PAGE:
An interview with David Polonsky, the artist behind the Oscar-nominated film and graphic novel Waltz with Bashir.
A few simple descriptions would suffice to understand just how rich and strange an artwork Waltz with Bashir truly is: an animated documentary film. A war movie that is primarily about the machinations of memory. A historical narrative that feels painfully relevant. Now, after winning the Golden Globe for best foreign film and receiving an Academy Award nomination in the same category, the story of director Ari Folman’s struggle to recall his experience as an Israeli soldier in the 1982 war in Lebanon once again unfurls, this time as a graphic novel.
Just don’t call it a bit of merchandise, said David Polonsky, the artist who illustrated both book and film; even though the novel—of which he and Folman are co-authors—comes on the heels of the movie’s critically acclaimed run, it provides, Polonsky insisted, a very different take on the same tale.
“In film,” he said, “you, the artist, have the audience in your hands. You control the flow of time. In comics, the reader holds you in his hands, and he controls time. Another difference is that the film appeals more to the heart, while the book appeals more to the mind, because the reader is expected to use his imagination much more. So the book, I think, is more suitable to convey the information, to tell the story in details, and the film has more of an emotional impact. I think people cry in the end of the film, and I don’t expect anyone to shed tears after reading the novel.”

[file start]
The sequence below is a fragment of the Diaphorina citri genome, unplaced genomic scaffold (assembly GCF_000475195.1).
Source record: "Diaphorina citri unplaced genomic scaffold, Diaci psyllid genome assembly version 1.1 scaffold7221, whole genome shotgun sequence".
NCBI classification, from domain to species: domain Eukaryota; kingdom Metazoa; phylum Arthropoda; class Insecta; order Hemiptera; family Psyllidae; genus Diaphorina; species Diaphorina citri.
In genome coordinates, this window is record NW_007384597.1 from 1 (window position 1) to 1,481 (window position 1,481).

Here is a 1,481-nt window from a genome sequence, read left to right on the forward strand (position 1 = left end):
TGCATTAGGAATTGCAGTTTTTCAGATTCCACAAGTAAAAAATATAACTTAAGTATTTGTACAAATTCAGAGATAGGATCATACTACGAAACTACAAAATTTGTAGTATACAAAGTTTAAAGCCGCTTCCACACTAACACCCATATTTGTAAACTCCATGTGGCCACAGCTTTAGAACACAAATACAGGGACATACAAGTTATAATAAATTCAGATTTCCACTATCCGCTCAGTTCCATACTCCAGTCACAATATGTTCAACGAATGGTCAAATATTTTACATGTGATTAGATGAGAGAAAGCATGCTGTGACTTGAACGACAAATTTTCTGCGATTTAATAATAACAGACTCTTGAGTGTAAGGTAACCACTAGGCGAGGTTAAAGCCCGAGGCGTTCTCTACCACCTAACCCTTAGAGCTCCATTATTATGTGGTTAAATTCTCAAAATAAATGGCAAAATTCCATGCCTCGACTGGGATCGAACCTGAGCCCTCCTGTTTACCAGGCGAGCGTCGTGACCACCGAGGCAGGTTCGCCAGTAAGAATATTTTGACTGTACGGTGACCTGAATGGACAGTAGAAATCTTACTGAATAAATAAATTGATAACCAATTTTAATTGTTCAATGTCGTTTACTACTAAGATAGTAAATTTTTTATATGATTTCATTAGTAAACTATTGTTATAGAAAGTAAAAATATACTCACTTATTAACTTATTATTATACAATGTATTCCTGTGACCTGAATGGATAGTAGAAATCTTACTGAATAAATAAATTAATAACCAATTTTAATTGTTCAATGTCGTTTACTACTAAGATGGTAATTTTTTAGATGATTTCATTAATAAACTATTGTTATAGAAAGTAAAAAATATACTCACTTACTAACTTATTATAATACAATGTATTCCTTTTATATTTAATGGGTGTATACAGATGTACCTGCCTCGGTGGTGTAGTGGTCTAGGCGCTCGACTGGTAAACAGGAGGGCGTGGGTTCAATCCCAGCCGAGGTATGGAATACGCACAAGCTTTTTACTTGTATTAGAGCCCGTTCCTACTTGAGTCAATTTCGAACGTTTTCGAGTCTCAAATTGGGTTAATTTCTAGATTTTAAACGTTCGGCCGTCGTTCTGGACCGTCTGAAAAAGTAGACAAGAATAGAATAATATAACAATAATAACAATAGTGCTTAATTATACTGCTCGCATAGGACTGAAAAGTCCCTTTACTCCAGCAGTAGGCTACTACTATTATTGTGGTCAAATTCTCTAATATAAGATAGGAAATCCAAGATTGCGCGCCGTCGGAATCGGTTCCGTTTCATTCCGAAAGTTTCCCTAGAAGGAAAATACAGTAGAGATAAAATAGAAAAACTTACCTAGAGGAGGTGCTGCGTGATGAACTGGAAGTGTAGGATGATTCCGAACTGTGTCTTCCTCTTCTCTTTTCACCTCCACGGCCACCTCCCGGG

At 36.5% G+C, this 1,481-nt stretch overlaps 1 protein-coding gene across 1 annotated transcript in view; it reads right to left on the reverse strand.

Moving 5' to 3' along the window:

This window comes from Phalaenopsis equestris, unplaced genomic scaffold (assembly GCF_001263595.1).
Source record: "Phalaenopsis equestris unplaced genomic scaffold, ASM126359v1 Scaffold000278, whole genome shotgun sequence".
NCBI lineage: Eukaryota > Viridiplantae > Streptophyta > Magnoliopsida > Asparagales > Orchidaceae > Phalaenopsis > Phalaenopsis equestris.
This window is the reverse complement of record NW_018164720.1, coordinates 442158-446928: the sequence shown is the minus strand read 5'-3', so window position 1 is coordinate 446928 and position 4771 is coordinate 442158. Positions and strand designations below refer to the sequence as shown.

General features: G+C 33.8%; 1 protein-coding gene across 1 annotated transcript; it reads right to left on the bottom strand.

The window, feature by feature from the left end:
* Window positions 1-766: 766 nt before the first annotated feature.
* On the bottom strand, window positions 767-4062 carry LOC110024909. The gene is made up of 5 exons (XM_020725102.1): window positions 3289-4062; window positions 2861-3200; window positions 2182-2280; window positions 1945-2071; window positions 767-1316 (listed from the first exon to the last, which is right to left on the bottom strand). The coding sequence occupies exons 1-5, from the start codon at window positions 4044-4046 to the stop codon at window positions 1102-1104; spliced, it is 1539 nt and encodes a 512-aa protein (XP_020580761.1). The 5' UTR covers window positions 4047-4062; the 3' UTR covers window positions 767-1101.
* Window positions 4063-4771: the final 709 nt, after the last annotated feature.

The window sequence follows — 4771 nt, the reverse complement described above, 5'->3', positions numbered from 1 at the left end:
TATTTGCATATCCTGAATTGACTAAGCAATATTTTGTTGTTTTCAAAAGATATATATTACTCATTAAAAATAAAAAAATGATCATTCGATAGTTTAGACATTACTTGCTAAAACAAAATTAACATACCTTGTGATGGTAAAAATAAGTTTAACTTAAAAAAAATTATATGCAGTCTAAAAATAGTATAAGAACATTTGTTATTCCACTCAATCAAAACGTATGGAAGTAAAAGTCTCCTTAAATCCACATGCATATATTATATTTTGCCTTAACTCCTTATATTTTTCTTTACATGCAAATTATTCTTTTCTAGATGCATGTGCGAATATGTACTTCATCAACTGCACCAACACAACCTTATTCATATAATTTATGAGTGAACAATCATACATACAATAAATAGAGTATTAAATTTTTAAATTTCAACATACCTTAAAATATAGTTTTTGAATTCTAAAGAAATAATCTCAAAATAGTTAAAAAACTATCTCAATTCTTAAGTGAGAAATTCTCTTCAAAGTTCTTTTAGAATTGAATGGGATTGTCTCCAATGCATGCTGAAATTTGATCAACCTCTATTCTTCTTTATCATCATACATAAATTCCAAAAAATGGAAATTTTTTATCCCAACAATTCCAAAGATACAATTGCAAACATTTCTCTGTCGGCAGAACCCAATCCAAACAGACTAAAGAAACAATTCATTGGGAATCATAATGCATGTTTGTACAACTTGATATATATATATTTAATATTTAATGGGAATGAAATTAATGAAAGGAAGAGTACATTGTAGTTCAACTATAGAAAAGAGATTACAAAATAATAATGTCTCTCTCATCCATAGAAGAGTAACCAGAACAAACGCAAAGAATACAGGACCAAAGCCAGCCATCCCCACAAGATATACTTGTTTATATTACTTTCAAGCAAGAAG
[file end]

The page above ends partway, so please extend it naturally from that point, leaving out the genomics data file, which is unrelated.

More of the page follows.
The discrepancies between the two media became immediately clear to him when, following the film’s success, he began to adapt his original artwork into graphic novel form.
“The drawings were all made especially for the film,” he said. “We did not originally think of turning it into a graphic novel. The book, then, turned out to be much more of a learning experience for me. I learned a lot about the medium of comics. The main thing I hope I gained as an artist is the ability to give up a strong image in favor of a strong story line: I already had the drawings, the building blocks, but the goal of the book was to convey the story as a whole, and I sometimes had to let go of beautiful artwork in favor of the narrative. For me, that’s a very important lesson.”
It was one lesson among many Polonsky would learn during the four years of working on the project. Another had to do with bringing to life a story that consisted of Folman’s own personal memories: Polonsky, who was born in Kiev, emigrated to Israel as a youth, and was eight years old when the events depicted in the film took place, had to find a visual language with which to animate places he’d never seen, people he’d never met, and situations he could hardly imagine.
To that end, he said, he applied an intricate process that began with a meeting between himself, Folman, and Yoni Goodman, the film’s director of animation; Folman would share his vision for each scene—often based on his dreams, hallucinations, or feverish recollections—and Goodman would design storyboards accordingly. Then, it was time for Polonsky to reach deep within his own mind and find inspiration.
Take, for example, the fiery orange hues that dominate the film’s most memorable scenes, such as the opening shot of rabid dogs dashing through the streets of Tel Aviv, or the one, toward the end of the film, of the night sky above the Sabra and Shatila refugee camps as Christian militiamen slaughter thousands of Palestinian refugees under the watch of Folman and his comrades.